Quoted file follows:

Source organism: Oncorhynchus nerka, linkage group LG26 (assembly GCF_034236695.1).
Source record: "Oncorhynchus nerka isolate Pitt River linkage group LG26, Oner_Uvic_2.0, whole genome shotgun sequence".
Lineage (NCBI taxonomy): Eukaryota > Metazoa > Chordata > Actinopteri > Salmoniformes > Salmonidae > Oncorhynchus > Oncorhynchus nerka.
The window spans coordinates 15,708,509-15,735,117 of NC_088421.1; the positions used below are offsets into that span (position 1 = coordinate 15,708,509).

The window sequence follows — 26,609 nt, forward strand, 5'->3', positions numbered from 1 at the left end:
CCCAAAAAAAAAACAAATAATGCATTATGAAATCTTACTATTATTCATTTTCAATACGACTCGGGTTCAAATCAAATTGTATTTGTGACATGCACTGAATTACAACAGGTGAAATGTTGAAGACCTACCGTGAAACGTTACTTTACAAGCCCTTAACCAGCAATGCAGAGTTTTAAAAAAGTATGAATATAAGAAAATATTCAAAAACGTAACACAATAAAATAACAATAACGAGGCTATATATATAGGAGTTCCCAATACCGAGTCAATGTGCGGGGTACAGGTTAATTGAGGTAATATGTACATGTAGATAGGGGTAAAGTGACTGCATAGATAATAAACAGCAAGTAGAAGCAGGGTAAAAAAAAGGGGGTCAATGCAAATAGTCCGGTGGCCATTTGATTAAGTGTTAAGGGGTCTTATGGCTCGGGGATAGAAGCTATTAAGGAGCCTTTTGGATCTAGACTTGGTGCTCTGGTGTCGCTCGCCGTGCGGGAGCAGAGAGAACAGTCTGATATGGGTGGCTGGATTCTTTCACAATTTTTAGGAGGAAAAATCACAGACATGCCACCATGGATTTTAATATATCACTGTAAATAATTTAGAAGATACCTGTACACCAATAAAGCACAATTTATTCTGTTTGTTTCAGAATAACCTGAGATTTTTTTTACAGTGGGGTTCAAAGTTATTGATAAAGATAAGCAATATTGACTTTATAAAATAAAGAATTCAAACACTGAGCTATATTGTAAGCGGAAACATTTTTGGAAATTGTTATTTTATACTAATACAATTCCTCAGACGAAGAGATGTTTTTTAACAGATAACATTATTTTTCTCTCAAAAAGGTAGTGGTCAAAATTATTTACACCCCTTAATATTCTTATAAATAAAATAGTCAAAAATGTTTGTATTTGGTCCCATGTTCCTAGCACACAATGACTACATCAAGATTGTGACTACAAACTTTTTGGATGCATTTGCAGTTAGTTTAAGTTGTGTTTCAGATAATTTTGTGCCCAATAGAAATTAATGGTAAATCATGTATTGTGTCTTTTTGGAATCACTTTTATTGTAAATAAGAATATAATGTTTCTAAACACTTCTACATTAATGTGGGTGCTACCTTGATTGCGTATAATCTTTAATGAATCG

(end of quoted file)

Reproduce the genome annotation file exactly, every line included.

Source organism: Oncorhynchus nerka, linkage group LG26 (assembly GCF_034236695.1).
Source record: "Oncorhynchus nerka isolate Pitt River linkage group LG26, Oner_Uvic_2.0, whole genome shotgun sequence".
Lineage (NCBI taxonomy): Eukaryota > Metazoa > Chordata > Actinopteri > Salmoniformes > Salmonidae > Oncorhynchus > Oncorhynchus nerka.
The window spans coordinates 15,708,509-15,735,117 of NC_088421.1; the positions used below are offsets into that span (position 1 = coordinate 15,708,509).

The window sequence follows — 26,609 nt, forward strand, 5'->3', positions numbered from 1 at the left end:
CCCAAAAAAAAAACAAATAATGCATTATGAAATCTTACTATTATTCATTTTCAATACGACTCGGGTTCAAATCAAATTGTATTTGTGACATGCACTGAATTACAACAGGTGAAATGTTGAAGACCTACCGTGAAACGTTACTTTACAAGCCCTTAACCAGCAATGCAGAGTTTTAAAAAAGTATGAATATAAGAAAATATTCAAAAACGTAACACAATAAAATAACAATAACGAGGCTATATATATAGGAGTTCCCAATACCGAGTCAATGTGCGGGGTACAGGTTAATTGAGGTAATATGTACATGTAGATAGGGGTAAAGTGACTGCATAGATAATAAACAGCAAGTAGAAGCAGGGTAAAAAAAAGGGGGTCAATGCAAATAGTCCGGTGGCCATTTGATTAAGTGTTAAGGGGTCTTATGGCTCGGGGATAGAAGCTATTAAGGAGCCTTTTGGATCTAGACTTGGTGCTCTGGTGTCGCTCGCCGTGCGGGAGCAGAGAGAACAGTCTGATATGGGTGGCTGGATTCTTTCACAATTTTTAGGAGGAAAAATCACAGACATGCCACCATGGATTTTAATATATCACTGTAAATAATTTAGAAGATACCTGTACACCAATAAAGCACAATTTATTCTGTTTGTTTCAGAATAACCTGAGATTTTTTTTACAGTGGGGTTCAAAGTTATTGATAAAGATAAGCAATATTGACTTTATAAAATAAAGAATTCAAACACTGAGCTATATTGTAAGCGGAAACATTTTTGGAAATTGTTATTTTATACTAATACAATTCCTCAGACGAAGAGATGTTTTTTAACAGATAACATTATTTTTCTCTCAAAAAGGTAGTGGTCAAAATTATTTACACCCCTTAATATTCTTATAAATAAAATAGTCAAAAATGTTTGTATTTGGTCCCATGTTCCTAGCACACAATGACTACATCAAGATTGTGACTACAAACTTTTTGGATGCATTTGCAGTTAGTTTAAGTTGTGTTTCAGATAATTTTGTGCCCAATAGAAATTAATGGTAAATCATGTATTGTGTCTTTTTGGAATCACTTTTATTGTAAATAAGAATATAATGTTTCTAAACACTTCTACATTAATGTGGGTGCTACCTTGATTGCGTATAATCTTTAATGAATCG